Fiction runs my life.
It started in college. Due to an unfortunate selection of English as my concentration, I read massive amounts of prose over a four-year span. I'm not complaining, I love me some books, but perhaps writing analytic papers about those stories, whether inspired or not, drained me a bit, because since then I've only read a modest handful of novels per year since. Since that time (less than a decade ago), I've found myself retreating to my first love, comics, which has lead to writing for Comics Bulletin, where — whether inspired to or not — I write about sequential art that I've read. Writing my own fiction — both prose and sequential — caps off my fiction immersion. In my free time, when I'm not writing or reviewing made-up stories, I sit down to watch a scripted sitcom, play a plotted video game or go out to see the newest giant spaceship movie.
My belabored point: I experience a lot of fiction, which in no way makes me an expert but has allowed me to delve a little deeper into the process. Operating on both sides as creator and critic I'm still amazed anything even gets published. What I mean is, as a writer, I've found it extremely difficult to settle on a finished copy for "publication." Sure, deadlines help — that's mostly what propelled me through college (and sometimes Comics Bulletin) — but I have a difficult time cementing my creative writing. What often staggers the process are what I think of as "forks" in the artistic process. Different routes the story can take, both in narrative and in the case of form, confound me. Should my short story be satirical and sardonic, or more straightforward and self-reflective? Should it be a short story at all? Third-person or first? Tight, efficient prose like Hemingway, or something more flowery like Faulkner? What about the plot itself? How many twists and turns can it take?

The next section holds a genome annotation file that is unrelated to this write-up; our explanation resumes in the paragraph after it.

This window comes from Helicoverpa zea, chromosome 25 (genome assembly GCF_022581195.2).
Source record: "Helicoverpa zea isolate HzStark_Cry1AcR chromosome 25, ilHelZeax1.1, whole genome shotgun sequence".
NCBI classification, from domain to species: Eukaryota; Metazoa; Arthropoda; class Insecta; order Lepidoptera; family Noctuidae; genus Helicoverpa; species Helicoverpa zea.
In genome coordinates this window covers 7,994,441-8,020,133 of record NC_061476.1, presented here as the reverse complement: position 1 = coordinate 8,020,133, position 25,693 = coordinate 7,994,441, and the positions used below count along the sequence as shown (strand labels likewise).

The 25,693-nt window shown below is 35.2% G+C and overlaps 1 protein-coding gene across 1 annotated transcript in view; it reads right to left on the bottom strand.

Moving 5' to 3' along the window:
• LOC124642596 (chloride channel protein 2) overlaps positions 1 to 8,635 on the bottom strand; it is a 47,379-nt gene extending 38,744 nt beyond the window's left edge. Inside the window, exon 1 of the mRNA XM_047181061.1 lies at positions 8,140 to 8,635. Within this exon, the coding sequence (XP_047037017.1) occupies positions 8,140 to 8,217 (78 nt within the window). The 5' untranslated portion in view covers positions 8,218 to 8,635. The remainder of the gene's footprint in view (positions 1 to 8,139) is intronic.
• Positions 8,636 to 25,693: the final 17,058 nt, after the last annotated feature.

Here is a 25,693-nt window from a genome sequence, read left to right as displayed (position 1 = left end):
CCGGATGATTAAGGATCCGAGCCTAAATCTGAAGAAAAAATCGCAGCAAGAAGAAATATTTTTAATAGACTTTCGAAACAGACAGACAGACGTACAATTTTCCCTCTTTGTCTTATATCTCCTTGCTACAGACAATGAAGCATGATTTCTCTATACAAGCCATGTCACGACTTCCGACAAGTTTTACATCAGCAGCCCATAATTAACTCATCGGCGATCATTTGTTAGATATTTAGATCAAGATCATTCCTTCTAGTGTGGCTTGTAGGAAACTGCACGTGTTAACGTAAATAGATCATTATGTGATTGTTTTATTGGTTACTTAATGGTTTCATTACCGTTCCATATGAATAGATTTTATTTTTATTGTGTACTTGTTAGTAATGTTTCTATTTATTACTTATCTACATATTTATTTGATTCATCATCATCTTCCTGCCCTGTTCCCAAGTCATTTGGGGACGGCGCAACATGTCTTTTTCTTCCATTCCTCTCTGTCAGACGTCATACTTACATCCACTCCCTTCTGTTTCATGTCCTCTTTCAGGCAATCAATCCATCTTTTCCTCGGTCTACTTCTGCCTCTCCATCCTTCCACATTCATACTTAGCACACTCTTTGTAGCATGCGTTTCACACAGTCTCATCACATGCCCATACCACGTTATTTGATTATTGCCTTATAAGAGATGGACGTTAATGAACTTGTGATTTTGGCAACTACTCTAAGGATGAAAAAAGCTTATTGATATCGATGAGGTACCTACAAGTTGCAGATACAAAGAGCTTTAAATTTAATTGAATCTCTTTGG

In comics, when you consider the visual aspect, these choices multiply exponentially. How many panels? What color palette? Captions or thought bubbles? The possibilities fascinate me, and over time I've learned to just write it out, and the important lesson in settling. I always have to remind myself of an incredibly accurate quote attributed to Leonardo da Vinci: "Art is never finished, only abandoned." In other words, cut the cord. Perfection is a goal but not a destination.
Furthermore, when I think of the "forks" in creative process of a comic book I include the factor of having more than one creator at the helm. Without a doubt, each person involved in the creative process manipulates the final product in some way.
These particular quirks of fiction, and comicdom, repeatedly pattered the percussions of my mind when I read the dual graphic novel The Red Diary/The Re[a]d Diary released by Image via Man of Action studios. The work is unlike anything I've read, two separate stories with the same exact art by Teddy Kristiansen separated by drastically different script. Together with previous collaborator Steven T. Seagle, they weave an experience that may never be duplicated. The Red Diary, written and drawn by Kristiansen, follows elderly biographer William Ackroyd as he traces the path of a seemingly forgotten artist during the first World War. The story is steeped with emotion, full of longing and regret.